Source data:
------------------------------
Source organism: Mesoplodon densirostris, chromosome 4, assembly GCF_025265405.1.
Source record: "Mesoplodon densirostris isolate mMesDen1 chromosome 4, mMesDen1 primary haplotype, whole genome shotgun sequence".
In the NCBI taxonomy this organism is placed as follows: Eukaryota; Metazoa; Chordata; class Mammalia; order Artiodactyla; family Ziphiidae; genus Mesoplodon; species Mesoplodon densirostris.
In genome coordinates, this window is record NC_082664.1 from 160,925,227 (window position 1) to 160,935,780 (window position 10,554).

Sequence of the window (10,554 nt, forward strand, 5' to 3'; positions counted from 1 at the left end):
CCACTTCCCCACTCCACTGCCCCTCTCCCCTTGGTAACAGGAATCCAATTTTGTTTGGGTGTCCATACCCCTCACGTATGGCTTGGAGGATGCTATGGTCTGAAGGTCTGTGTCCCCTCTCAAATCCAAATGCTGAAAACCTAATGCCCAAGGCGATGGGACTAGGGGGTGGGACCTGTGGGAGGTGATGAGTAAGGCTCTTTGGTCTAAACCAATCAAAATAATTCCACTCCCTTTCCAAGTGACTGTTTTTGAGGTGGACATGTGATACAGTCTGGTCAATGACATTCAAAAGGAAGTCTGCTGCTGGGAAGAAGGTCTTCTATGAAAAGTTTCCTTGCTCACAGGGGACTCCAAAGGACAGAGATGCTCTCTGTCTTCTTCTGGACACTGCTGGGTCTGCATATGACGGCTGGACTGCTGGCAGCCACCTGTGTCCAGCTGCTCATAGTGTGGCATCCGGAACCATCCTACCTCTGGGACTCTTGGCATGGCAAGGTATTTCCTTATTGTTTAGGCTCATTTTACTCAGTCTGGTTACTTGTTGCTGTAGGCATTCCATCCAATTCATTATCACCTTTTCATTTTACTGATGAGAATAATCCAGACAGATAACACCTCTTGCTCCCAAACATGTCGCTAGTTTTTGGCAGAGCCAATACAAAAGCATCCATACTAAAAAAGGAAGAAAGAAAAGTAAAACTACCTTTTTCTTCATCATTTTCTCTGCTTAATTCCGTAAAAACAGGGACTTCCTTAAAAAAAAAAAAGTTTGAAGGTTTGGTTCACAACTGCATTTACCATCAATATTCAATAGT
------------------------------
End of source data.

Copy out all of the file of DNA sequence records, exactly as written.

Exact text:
Source organism: Mesoplodon densirostris, chromosome 4, assembly GCF_025265405.1.
Source record: "Mesoplodon densirostris isolate mMesDen1 chromosome 4, mMesDen1 primary haplotype, whole genome shotgun sequence".
In the NCBI taxonomy this organism is placed as follows: Eukaryota; Metazoa; Chordata; class Mammalia; order Artiodactyla; family Ziphiidae; genus Mesoplodon; species Mesoplodon densirostris.
In genome coordinates, this window is record NC_082664.1 from 160,925,227 (window position 1) to 160,935,780 (window position 10,554).

Sequence of the window (10,554 nt, forward strand, 5' to 3'; positions counted from 1 at the left end):
CCACTTCCCCACTCCACTGCCCCTCTCCCCTTGGTAACAGGAATCCAATTTTGTTTGGGTGTCCATACCCCTCACGTATGGCTTGGAGGATGCTATGGTCTGAAGGTCTGTGTCCCCTCTCAAATCCAAATGCTGAAAACCTAATGCCCAAGGCGATGGGACTAGGGGGTGGGACCTGTGGGAGGTGATGAGTAAGGCTCTTTGGTCTAAACCAATCAAAATAATTCCACTCCCTTTCCAAGTGACTGTTTTTGAGGTGGACATGTGATACAGTCTGGTCAATGACATTCAAAAGGAAGTCTGCTGCTGGGAAGAAGGTCTTCTATGAAAAGTTTCCTTGCTCACAGGGGACTCCAAAGGACAGAGATGCTCTCTGTCTTCTTCTGGACACTGCTGGGTCTGCATATGACGGCTGGACTGCTGGCAGCCACCTGTGTCCAGCTGCTCATAGTGTGGCATCCGGAACCATCCTACCTCTGGGACTCTTGGCATGGCAAGGTATTTCCTTATTGTTTAGGCTCATTTTACTCAGTCTGGTTACTTGTTGCTGTAGGCATTCCATCCAATTCATTATCACCTTTTCATTTTACTGATGAGAATAATCCAGACAGATAACACCTCTTGCTCCCAAACATGTCGCTAGTTTTTGGCAGAGCCAATACAAAAGCATCCATACTAAAAAAGGAAGAAAGAAAAGTAAAACTACCTTTTTCTTCATCATTTTCTCTGCTTAATTCCGTAAAAACAGGGACTTCCTTAAAAAAAAAAAAGTTTGAAGGTTTGGTTCACAACTGCATTTACCATCAATATTCAATAGT